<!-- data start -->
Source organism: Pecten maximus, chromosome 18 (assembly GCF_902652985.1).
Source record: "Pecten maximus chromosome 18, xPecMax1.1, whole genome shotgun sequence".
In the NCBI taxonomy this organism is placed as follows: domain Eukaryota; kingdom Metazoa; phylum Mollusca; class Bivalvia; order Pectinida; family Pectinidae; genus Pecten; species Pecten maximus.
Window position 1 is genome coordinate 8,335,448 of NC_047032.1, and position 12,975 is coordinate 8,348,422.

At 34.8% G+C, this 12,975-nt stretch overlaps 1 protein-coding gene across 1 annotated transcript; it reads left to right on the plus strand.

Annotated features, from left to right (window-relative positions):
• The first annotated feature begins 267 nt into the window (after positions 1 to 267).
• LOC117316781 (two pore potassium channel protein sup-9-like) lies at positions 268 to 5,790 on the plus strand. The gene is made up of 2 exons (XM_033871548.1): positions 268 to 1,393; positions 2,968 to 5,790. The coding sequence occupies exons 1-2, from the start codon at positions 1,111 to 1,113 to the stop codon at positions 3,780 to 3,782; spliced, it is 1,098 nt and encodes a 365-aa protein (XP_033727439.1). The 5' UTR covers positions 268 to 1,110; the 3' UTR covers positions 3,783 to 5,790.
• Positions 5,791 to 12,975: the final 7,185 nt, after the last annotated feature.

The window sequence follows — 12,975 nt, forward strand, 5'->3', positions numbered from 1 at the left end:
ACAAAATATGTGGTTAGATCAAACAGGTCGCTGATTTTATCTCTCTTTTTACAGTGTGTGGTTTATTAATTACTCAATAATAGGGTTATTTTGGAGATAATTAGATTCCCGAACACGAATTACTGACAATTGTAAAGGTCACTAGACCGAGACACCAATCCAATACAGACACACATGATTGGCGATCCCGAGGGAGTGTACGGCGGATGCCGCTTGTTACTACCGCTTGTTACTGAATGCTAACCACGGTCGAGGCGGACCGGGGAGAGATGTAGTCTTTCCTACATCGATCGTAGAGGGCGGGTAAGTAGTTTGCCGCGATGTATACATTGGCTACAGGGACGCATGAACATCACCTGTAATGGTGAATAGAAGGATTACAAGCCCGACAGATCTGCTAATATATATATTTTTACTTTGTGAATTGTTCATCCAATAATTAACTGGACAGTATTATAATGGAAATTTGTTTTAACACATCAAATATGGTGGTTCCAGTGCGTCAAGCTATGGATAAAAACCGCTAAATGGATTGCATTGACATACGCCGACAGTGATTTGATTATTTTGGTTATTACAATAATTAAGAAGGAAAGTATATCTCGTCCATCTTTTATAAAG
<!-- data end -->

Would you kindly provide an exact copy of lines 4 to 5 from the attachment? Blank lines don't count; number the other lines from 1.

Window position 1 is genome coordinate 8,335,448 of NC_047032.1, and position 12,975 is coordinate 8,348,422.

At 34.8% G+C, this 12,975-nt stretch overlaps 1 protein-coding gene across 1 annotated transcript; it reads left to right on the plus strand.